Having negotiated my own contracts for my Lillian Byrd series, I was familiar with the process, but the contract from Macmillan was much longer and more involved than any I’d seen before. Here is where Cameron earned her percentage, by advising me on what we should and shouldn’t press for. Basically, a higher advance is always a good idea, but once you’ve gotten them as high as they’ll go (and without an auction you don’t have much leverage), you start talking about the back end. A good strategy is to ask for lower ‘bumps’ in the royalty schedule.

Say the contract says you’ll get ten percent of sales for the first fifteen thousand copies, then twelve and a half percent for the next fifteen thousand, then fifteen percent for the rest of all copies for eternity. You agent can ask for the first bump to be at ten thousand or seventy-five hundred, and so on, so that you’re eligible to make more total money on the book, sooner. You can ask that your highest percentage be bumped to twenty percent, stuff like that, as well.

You won’t get everything you ask for, but like an annoying corporate vice president I once worked with used to say, “Don’t ask, don’t get.”

So now is the time to ask away. More next time. Thanks for looking in.

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Thursday, January 8, 2015

A Rock in the (Main)Stream

Zestful Blog Post #87

I hope the holidays treated you well. I'm pleased with how Left Field is doing, but I have much more promo work to do. This week we’re back to my journey through the publishing world. This post necessarily contains spoilers from Holy Hell and The Actress. But they’re worth it, baby.

Let’s call this installment:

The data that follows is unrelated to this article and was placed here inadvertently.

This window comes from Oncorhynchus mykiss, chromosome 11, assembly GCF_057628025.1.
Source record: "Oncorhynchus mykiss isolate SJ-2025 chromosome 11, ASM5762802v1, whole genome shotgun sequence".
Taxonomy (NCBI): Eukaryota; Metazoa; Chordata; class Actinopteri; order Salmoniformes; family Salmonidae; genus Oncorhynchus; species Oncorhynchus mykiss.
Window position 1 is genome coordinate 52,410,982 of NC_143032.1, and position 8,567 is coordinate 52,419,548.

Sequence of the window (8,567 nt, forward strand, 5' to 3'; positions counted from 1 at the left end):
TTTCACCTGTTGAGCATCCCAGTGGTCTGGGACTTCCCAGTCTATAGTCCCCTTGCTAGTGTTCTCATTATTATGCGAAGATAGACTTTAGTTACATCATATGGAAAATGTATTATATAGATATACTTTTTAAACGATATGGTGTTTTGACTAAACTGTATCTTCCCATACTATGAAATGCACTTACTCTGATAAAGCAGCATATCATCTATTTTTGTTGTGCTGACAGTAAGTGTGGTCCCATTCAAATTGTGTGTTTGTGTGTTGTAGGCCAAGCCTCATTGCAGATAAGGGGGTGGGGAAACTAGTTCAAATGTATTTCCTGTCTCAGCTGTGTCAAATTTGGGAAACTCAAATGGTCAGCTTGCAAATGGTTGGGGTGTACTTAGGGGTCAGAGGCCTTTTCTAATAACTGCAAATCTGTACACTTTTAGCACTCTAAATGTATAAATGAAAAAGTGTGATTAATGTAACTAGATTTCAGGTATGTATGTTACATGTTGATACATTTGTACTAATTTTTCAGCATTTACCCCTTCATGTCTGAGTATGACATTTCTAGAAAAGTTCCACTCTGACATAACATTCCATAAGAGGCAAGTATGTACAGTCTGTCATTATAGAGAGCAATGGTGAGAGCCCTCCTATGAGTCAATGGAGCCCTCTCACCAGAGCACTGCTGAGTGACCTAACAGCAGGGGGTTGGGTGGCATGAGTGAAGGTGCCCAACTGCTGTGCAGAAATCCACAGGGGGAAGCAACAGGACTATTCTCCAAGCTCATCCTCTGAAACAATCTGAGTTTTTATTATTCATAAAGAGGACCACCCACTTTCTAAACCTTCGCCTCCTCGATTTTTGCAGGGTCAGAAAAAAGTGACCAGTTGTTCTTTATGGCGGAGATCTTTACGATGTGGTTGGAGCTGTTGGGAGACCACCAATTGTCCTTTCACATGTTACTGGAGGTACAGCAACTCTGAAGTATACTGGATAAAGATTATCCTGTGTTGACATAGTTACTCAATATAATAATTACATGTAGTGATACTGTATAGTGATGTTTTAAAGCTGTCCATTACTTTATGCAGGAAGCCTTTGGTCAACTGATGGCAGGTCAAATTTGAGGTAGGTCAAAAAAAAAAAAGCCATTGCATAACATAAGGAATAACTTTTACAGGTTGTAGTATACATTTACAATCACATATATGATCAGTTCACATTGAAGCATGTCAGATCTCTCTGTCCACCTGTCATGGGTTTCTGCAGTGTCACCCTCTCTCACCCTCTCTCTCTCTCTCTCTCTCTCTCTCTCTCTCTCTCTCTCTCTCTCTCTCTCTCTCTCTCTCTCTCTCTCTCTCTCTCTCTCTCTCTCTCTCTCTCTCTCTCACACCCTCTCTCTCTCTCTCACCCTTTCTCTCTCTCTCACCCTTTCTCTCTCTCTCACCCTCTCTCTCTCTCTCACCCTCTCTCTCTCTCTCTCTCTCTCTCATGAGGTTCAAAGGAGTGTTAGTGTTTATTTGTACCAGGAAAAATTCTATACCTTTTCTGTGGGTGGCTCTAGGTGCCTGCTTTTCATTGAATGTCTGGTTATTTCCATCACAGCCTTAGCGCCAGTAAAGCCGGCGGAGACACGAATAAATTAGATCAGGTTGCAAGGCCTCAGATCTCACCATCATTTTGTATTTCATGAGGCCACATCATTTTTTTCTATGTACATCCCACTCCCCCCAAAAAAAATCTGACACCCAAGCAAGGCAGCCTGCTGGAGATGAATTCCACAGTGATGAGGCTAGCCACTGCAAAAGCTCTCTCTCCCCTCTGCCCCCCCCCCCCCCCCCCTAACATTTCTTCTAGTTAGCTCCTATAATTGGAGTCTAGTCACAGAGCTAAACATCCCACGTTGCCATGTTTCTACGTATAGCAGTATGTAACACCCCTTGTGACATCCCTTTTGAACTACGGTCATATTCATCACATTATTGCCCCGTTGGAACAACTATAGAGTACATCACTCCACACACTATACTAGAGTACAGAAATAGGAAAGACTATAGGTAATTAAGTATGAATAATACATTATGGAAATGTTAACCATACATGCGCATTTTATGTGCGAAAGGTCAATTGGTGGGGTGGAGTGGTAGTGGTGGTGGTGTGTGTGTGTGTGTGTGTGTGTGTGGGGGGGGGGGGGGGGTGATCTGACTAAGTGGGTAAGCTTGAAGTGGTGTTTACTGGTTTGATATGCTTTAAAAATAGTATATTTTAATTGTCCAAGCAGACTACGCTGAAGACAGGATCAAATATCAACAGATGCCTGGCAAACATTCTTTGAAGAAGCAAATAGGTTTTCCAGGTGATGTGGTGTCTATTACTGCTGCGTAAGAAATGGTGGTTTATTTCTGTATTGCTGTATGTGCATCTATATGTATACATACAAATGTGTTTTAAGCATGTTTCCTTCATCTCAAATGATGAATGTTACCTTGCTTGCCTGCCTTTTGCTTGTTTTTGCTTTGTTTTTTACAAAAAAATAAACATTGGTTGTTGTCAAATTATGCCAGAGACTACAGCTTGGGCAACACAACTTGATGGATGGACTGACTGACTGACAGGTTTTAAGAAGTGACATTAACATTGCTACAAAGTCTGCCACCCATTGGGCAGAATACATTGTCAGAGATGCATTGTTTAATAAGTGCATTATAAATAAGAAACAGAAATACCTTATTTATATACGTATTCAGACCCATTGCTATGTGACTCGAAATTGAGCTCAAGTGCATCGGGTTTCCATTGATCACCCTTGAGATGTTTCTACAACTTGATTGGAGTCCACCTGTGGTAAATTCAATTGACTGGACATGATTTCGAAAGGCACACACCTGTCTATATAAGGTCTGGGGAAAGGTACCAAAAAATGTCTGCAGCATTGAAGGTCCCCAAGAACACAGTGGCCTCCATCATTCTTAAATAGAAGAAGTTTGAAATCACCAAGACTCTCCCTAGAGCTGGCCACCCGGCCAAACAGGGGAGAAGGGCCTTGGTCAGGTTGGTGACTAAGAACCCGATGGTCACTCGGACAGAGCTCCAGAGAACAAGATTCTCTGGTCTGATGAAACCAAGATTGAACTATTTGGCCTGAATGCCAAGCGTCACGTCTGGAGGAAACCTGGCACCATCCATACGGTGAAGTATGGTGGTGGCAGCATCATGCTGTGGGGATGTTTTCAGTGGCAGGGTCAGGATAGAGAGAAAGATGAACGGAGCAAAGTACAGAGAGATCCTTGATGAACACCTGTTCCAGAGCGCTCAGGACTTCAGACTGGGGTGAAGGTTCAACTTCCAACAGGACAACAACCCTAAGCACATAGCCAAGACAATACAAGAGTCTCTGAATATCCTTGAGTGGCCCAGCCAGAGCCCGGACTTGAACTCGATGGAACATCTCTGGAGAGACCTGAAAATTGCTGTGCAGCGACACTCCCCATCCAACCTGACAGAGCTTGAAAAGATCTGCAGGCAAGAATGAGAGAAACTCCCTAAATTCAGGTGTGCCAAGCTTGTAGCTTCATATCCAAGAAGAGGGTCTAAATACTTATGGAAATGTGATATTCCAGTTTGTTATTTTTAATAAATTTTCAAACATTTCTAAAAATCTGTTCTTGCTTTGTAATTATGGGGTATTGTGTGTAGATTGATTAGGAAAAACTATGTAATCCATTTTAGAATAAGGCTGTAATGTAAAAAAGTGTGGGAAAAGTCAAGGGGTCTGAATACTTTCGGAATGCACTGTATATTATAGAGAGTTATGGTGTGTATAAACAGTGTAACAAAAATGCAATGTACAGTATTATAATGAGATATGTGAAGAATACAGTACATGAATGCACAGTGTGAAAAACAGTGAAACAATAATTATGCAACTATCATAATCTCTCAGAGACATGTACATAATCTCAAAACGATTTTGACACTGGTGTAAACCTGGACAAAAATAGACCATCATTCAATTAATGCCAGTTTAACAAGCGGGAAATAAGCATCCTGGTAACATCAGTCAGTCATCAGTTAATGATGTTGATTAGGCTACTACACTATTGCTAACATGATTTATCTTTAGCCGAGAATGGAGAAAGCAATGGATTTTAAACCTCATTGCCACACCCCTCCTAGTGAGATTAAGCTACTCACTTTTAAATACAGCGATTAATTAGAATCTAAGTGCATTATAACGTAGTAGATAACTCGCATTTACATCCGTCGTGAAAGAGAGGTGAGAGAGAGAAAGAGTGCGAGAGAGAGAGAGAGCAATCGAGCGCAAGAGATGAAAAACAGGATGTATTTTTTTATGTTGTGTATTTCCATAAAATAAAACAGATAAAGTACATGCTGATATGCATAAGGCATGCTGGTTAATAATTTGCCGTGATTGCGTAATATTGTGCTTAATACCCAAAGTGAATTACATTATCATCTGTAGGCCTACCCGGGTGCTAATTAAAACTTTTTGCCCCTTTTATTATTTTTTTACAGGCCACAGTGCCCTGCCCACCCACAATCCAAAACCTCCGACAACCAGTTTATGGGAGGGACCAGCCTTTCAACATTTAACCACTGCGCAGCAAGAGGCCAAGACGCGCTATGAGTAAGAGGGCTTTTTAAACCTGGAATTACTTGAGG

6) A Rock in the (Main)Stream

It took me about a year to write The Actress, then I sent it to Cameron (McClure, at the Donald Maass agency, who had expressed interest in the idea; see post #84). She liked the book a lot and offered to represent me. At the time, she was fairly new at Don’s agency. Before agreeing, I asked her why she thought she was right for the job.

“You already know I think you’re a great writer,” she said. “I’m young and hungry, and Don’s reputation opens all the doors for us.”

I said that sounded good. She replied, “From now on, it’s my job to be a bitch on your behalf.”

Such lovely, lovely music.

Some agents are hands-off and never make editorial suggestions; others are quite involved with their clients’ projects. I found that Cameron was into making suggestions. She got back to me with a long memo on The Actress, known as ‘notes’. This is the same thing as in Hollywood, where the producer or director or whoever tells the scriptwriter “I have some notes for you.” This can be ominous, signaling a horrifying ordeal for the writer, or it can turn out to be a most helpful, cooperative kind of thing.

Fortunately, I felt Cameron’s notes were valuable. While I rejected some of her ideas (which she insisted upon knowing reasons for), I adopted many of them, and the book became stronger for it.
I might note that early in the process, even before I wrote the whole book, one of Cameron’s suggestions was to kill off a main character. “because once you do that,” she explained, “your readers will never feel safe.” So I made sure to kill off a main character in The Actress.

During this, I reflected that in Holy Hell, my first title with Alyson Books, I made an opposite move. When my editor there got down to work on the book, she called me and said, “You know, I really think you shouldn’t [spoiler alert] kill off Minerva LeBlanc. She’s such a great character. Think what you could do with her in future books!”

I said, “Well, that’s the way the story goes. I needed a dead body to be found in Lillian’s apartment so suspicion falls on her and she has to deal with it. Like, you know, I’ve put her up a tree and now I’m throwing rocks at her. I wrote Minerva solely so I’d have an appealing character to kill off for this purpose.”

“Well, couldn’t you put her into a coma or something instead? So at least you have the option of bringing her back in the future?”